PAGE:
Weekend reads: How companies and consumers fight inflation and handle shrinkflation

Inflation is on everyone’s mind, and consumers are frustrated not only with rising prices, but also with “reduced inflation,” when a known product suddenly arrives in a much smaller package.

Obvious remedies include switching to lower priced or private label products and even dispensing with certain items. But a company that makes premium products seems to be empowering itself with a focus on quality. As part of a broad view of consumer product inflation, Tonya Garcia explains Procter & Gamble’s strategy, which has translated into excellent performance in its actions over the past year.

More inflation coverage:

  • There’s a big hole in the Fed’s inflation theory: revenue falls at a record 10.9%

  • How can retirees cover the risk of inflation?

A Buffett weekend and a good 2022 for Berkshire Hathaway

Photographic illustration from MarketWatch / Everett Collection, iStockphoto

So far this year, the shares of Berkshire Hathaway BRK.B,
they have risen 11%, while the S&P 500 has fallen 10%, with dividends reinvested. CEO Warren Buffet will chair the conglomerate’s annual meeting on Saturday. These are some of the questions to look forward to.

Here’s more to keep in mind:

How about some bitcoin on your 401 (k)?

The Bitcoin 2022 conference in Miami.

Marco Bello / Getty Images

Fidelity Investments will soon allow companies with 401 (k) plans to offer employees the option to hold bitcoin BTCUSD,
within their retirement accounts. Alessandra Malito considers which investors might be well served by having some of their savings for retirement in virtual currency, while Brett Arends argues against it.

Lessons learned from falling marijuana stocks

Set of facts

While the S&P 500 returned 3.2% for a year through April 28 with reinvested dividends, the MSOS of the ETF AdvisorShares Pure US Cannabis,
fell 61%.

Michael Brush shares a new set of seven investment rules that apply to everyone, even though they have learned from the debacle of marijuana stocks.

Most downtrodden companies: Many technology stocks that have fallen are still too expensive to buy

A big retirement move that went wrong

In the ocean at Westerly, RI

Lisa Watts

If you are planning a move for retirement, there may be some important things that you have not thought about. Lisa Watts tells the story of how she and her husband made a retirement move, regretted it, tried another place, and finally did well with another move.

  • See “Where Should I Retire?” column for more ideas for placements, and you can try your own custom search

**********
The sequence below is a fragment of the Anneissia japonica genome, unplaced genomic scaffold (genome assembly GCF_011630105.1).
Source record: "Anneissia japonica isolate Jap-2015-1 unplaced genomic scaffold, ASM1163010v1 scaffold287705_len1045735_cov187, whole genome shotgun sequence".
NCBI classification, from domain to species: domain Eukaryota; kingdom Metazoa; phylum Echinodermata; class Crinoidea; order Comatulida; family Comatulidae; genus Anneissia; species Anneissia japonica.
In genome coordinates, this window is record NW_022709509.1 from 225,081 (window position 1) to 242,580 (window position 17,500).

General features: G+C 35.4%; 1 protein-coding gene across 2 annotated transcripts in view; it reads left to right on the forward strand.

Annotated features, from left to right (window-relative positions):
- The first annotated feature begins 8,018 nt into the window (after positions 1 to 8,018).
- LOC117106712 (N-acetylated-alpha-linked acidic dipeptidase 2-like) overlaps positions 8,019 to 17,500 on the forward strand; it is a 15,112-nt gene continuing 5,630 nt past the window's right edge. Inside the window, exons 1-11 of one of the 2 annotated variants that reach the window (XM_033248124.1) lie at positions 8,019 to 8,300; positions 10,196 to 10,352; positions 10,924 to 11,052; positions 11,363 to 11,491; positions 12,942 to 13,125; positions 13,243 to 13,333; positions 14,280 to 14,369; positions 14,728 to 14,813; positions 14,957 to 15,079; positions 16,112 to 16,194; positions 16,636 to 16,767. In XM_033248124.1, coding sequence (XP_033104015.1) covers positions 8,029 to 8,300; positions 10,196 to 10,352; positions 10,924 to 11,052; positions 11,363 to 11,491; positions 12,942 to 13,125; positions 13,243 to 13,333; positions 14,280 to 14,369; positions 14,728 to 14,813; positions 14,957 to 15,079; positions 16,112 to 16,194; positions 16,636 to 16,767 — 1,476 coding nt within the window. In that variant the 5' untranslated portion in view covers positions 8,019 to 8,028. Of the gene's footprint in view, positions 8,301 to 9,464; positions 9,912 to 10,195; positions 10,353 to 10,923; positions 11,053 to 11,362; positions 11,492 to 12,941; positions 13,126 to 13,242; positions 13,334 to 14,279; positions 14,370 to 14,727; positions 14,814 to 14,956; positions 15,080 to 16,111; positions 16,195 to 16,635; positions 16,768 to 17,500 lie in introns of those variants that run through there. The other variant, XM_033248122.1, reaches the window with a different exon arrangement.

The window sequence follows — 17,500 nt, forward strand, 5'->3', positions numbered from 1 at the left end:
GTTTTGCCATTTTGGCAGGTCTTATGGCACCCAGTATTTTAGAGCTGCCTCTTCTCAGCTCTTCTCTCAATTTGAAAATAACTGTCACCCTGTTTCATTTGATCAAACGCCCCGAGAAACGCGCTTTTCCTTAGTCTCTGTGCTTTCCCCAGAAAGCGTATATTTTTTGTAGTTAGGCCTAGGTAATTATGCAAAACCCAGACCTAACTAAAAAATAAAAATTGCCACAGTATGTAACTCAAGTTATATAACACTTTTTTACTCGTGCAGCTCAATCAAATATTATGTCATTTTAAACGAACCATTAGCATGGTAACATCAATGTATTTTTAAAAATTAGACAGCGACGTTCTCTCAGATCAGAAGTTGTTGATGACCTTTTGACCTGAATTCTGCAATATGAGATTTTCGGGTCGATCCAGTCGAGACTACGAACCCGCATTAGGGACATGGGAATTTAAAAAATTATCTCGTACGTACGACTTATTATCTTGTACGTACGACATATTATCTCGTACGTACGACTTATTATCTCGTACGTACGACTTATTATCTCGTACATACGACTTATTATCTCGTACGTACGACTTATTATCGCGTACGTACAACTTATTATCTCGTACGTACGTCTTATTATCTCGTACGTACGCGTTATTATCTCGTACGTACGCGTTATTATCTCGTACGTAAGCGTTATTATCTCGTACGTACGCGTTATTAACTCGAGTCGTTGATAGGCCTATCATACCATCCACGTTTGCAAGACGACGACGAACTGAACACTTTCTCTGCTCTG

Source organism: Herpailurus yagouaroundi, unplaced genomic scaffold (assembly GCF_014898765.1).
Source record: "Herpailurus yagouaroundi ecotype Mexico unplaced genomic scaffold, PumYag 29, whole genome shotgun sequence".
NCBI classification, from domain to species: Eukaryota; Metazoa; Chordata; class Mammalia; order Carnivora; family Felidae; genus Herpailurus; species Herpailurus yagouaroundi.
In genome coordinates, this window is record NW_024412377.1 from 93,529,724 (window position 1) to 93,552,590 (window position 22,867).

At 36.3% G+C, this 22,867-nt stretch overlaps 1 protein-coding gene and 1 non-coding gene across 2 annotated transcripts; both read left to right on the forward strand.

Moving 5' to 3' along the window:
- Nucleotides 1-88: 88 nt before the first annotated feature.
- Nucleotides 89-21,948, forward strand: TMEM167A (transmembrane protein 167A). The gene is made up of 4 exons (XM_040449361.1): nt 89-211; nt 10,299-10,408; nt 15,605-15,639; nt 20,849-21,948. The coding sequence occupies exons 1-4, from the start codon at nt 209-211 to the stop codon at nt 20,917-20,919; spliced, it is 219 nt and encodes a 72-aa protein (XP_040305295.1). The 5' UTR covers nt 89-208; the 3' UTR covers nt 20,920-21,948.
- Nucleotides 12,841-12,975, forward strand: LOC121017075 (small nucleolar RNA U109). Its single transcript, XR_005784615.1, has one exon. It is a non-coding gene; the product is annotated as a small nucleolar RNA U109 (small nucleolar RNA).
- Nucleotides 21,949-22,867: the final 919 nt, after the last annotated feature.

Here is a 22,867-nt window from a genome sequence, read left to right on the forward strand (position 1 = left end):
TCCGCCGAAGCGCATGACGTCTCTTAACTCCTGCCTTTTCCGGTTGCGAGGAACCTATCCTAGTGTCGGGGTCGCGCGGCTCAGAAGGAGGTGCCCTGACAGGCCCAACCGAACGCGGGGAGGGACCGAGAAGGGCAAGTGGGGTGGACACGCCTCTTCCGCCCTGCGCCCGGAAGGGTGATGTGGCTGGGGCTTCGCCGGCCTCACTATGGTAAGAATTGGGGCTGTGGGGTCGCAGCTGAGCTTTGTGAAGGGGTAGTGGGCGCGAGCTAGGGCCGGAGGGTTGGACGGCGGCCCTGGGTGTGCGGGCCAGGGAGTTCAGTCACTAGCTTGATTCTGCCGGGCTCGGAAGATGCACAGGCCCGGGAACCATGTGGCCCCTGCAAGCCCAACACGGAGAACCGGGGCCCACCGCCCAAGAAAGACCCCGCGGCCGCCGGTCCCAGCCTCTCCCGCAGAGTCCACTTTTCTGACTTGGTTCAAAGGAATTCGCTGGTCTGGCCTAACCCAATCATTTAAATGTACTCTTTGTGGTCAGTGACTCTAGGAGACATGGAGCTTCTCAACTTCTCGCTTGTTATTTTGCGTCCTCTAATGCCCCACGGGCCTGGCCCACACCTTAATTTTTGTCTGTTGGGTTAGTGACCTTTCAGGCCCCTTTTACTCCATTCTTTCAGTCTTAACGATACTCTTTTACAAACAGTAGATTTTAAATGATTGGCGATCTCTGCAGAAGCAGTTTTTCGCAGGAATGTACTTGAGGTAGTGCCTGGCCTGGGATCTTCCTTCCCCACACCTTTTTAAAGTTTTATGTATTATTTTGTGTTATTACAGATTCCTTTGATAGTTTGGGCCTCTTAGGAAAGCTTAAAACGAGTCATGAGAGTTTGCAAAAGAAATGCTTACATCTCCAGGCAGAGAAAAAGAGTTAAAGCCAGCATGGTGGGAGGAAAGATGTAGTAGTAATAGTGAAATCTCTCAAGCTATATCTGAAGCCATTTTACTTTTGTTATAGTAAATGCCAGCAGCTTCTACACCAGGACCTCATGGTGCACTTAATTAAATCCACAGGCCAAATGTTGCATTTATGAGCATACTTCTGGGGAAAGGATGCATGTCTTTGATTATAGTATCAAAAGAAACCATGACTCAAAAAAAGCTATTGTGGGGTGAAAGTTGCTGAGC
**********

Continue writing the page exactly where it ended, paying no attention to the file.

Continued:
• Try the MarketWatch Retirement Placement Tool for your personalized search. It includes data from more than 3,000 U.S. counties and incorporates climate risk.

The housing market is already slowing down


Considering the rise in home prices and rising interest rates, the monthly mortgage loan payment for a mid-priced home in the U.S. has increased by 50% over the past year. informs Jacob Passy.

But there are early indications that Federal Reserve moves to curb an overheated economy are having an effect: pending home sales have fallen.

More housing coverage:

  • “Rising mortgage rates will take time to rebalance the market”: house prices continue to soar, but buyers could see relief soon

  • “Should we wait and see how the market works?” I want to buy a house for rent. Is it a good time?

Betting on Cathie Wood

MarketWatch / iStockphoto illustration

In this week’s ETF Wrap, Christine Idzelis discusses short sellers’ profitable operations against Cathie Wood’s Ark Innovation ETF ARKK,
+ 1.08%.

More thoughts on Elon Musk and Twitter

Elon Musk, CEO of Tesla and SpaceX.

Getty Images

On April 25, the Twitter TWTR,
+ 1.32%
The board agreed that the social media company be acquired by Tesla TSLA,
+ 3.58%
CEO Elon Musk for $ 44 billion in cash subject to a shareholder vote. As of April 29, Twitter shares were changing hands for $ 49.88, 8% below the $ 54.20 takeaway price.

Here is a sample of the latest related coverage:

Bonds I have high yields and maybe

Getty Images / iStockphoto

Series I savings bonds are available directly from the United States Treasury. They now have a 7.12% yield, but yields are expected to rise above 9% in May, depending on the rate of inflation. Rates are readjusted every six months in May and November.

John Lim explains five ways you can use bonds right now to improve your overall financial health.

Another possible way to treat coronavirus

Getty Images / iStockphoto

Jaimy Lee is studying the use of generic drugs to help people with Covid-19 stay out of hospitals.

The developing solar utility market

Representation of a possible energy storage system.

Getty Images / iStockphoto

Here’s an in-depth look at the development of three-person combined solar power plants and energy storage facilities at the Lawrence Berkeley National Laboratory in Berkeley, California.

Steinway and other IPOs

Lang Lang plays the Steinway Spirio high-resolution piano in Paris.

Getty Images

Ciara Linnane shares five things investors should know about Steinway as the piano maker prepares to go public again.

More coverage of initial public offerings and their consequences:

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